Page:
So, what should you look out for?

As with most things business – related, it’s always best to get it in writing. That is, have any contractors or sub-contractors you use sign a contract before they step foot on the premises. Contracts need to be properly drafted and spell out the chain of liability, to give both parties legal protection. All parties – employers, contractors and sub-contractors – should pay special attention to indemnity clauses that can shift all liability for death, injury or loss onto them.

“People often rush in and sign a contract without looking at it carefully. If you go on to make a claim your insurance might not cover you because you signed something you shouldn’t have,” says Clark.

One common but important exclusion is contractual liability. This can exclude insurance cover if you sign a contract that reduces your rights to less than they normally would be at common law (for example, if you agree in a contract not to sue a contractor for their own negligence).

If you’re an employer or sub-contractor who wants some expert guidance about insurance matters, talk to a Steadfast insurance broker today.

Workers’ compensation is everyone’s business

Business owners are required to navigate the complex world of workplace safety. Here’s some things you need to know to ensure your business is compliant.

Injury in the workplace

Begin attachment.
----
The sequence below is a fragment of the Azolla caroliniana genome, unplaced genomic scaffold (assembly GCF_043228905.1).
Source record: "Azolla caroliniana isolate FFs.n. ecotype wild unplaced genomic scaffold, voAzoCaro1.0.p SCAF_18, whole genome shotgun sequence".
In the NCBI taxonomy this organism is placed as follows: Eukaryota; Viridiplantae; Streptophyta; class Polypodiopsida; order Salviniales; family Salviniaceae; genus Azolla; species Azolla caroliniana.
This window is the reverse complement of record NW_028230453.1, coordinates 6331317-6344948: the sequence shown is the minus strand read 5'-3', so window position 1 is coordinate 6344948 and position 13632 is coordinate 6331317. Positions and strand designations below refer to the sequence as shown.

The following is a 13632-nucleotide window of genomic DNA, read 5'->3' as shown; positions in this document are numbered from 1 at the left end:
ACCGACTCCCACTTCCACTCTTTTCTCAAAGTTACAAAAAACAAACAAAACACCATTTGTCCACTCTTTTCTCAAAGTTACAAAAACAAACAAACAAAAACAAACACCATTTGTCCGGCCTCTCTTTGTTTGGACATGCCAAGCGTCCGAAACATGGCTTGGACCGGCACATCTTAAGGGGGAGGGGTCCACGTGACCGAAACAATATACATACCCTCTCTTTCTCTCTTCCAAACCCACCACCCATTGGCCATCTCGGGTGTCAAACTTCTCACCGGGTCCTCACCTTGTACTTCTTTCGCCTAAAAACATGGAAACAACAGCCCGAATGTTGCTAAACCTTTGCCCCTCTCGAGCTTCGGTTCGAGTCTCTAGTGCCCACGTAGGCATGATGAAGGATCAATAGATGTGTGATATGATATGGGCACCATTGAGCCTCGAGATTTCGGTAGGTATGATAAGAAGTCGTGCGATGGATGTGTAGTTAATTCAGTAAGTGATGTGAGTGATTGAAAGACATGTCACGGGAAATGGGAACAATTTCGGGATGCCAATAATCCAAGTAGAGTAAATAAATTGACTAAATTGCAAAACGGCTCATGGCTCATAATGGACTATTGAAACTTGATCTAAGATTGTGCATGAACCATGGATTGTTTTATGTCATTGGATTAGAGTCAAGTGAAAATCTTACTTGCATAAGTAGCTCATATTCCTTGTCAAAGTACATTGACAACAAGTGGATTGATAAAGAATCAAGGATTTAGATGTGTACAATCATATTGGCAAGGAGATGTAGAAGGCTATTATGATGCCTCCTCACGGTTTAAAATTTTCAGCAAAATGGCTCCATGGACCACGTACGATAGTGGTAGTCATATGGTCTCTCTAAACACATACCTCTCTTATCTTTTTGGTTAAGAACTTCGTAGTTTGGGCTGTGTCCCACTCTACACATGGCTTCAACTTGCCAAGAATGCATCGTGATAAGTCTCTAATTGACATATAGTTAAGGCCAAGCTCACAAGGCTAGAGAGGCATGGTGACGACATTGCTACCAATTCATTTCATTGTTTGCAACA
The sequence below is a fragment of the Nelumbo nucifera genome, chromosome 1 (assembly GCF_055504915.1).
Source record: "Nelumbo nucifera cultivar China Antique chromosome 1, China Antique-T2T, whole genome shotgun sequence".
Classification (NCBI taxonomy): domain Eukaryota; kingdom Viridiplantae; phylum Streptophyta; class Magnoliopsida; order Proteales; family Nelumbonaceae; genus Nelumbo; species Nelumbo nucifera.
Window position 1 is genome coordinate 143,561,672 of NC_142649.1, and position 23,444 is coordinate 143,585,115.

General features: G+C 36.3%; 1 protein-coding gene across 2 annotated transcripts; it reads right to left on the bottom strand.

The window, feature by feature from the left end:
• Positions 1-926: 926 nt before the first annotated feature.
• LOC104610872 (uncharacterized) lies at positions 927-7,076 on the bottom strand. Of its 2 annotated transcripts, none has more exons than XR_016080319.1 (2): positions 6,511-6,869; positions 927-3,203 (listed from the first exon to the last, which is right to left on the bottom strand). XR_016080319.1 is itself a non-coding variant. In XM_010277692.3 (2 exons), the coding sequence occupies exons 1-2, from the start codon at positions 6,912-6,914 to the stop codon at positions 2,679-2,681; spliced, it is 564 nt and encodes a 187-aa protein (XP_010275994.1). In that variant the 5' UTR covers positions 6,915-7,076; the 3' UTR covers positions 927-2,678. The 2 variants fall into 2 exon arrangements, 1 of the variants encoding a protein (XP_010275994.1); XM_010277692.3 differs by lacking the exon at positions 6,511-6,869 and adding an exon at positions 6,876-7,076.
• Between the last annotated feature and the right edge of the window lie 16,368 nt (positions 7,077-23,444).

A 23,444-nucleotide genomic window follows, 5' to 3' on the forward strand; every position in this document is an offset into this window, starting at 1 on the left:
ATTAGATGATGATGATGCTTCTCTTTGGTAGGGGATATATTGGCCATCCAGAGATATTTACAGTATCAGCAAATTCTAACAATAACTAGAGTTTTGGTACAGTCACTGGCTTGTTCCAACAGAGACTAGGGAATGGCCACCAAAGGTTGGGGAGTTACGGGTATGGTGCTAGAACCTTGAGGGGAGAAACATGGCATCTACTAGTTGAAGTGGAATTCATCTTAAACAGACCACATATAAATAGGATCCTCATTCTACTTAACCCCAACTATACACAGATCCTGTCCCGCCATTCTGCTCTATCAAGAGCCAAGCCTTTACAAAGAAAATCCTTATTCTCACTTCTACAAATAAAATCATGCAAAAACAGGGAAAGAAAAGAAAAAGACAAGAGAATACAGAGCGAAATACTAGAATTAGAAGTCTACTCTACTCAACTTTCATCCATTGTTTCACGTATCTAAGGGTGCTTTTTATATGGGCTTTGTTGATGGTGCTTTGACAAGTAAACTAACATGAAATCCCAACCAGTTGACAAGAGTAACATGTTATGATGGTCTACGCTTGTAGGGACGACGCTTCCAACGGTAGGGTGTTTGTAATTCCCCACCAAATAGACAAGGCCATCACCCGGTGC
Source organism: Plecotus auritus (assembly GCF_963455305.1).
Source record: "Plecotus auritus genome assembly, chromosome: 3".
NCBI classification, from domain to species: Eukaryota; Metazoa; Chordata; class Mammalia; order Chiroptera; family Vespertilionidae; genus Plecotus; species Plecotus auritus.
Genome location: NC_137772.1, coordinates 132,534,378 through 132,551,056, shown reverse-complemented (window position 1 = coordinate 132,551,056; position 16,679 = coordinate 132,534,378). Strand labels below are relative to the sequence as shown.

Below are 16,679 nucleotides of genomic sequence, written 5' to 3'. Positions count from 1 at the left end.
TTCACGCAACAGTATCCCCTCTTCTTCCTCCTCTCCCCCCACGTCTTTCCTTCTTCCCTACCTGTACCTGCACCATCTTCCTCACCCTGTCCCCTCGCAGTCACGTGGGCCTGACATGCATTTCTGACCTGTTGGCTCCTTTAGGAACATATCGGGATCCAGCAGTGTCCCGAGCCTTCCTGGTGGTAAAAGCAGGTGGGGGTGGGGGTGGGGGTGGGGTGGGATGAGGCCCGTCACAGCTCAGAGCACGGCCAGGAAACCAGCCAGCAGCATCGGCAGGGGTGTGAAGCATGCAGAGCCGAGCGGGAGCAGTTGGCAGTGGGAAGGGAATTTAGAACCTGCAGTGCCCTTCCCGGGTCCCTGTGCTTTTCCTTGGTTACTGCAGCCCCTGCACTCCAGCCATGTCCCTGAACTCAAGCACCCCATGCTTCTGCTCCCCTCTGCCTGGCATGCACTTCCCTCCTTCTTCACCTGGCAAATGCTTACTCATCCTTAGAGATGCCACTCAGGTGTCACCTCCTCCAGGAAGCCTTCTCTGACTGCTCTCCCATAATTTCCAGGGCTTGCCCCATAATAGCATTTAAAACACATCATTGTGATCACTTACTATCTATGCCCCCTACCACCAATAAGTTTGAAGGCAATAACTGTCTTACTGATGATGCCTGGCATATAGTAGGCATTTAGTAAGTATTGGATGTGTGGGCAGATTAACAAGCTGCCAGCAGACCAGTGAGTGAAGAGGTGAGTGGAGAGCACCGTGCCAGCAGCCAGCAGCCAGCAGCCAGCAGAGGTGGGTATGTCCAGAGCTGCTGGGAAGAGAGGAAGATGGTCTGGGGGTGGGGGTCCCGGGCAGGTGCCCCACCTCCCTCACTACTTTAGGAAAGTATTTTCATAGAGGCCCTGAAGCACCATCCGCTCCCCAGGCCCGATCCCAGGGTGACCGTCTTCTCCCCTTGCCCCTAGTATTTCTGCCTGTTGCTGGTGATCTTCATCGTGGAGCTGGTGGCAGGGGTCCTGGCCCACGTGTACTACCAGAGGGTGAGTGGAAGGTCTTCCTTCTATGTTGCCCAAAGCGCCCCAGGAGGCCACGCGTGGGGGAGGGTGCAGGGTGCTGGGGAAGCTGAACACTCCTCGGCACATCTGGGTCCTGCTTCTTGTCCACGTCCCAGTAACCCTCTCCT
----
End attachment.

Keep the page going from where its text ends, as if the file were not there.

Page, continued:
Illness or injury in the workplace is more common than you might think. No matter what industry you’re in, it’s an area of running a business that can’t be ignored.

The statistics speak for themselves. There were 106,565 serious workers’ compensation claims in 2013/14, which equates to 5.9 serious claims per million hours worked, according to Australian Workers’ Compensation Statistics data from Safe Work Australia. The economic cost of work-related incidents in 2012/13 was $61.8 billion, statistics show.

The three industries with the highest number of serious claims per million hours worked were transport, postal and warehousing (9.3%), healthcare and social assistance (8.7%), and agriculture, forestry and fishing (8.6%) in 2013/14.

Most of the injuries during this time were musculoskeletal disorders, which led to 90% of serious claims – the most common were traumatic joint/ligament and muscle/tendon injuries (45%). While claims are down on previous years, businesses still need to be prepared, just in case.

“ Wise employers foster a health and safety culture within the workplace “

Protect your business

The onus is on Australian business owners to navigate the complex world of workplace safety, which includes understanding workers’ compensation requirements. Workers’ compensation insurance is compulsory for business owners in all states and territories.

” Workers’ compensation insurance is compulsory for business owners in all states and territories. “

This form of insurance pays employees if they are injured at work or become sick due to their work. The payment can cover their wages if they’re not fit to work, medication expenses and rehabilitation.

Employers are responsible for taking reasonable steps to ensure that the workplace is a safe working environment, which extends to events where employers are technically off the clock, such as work Christmas parties.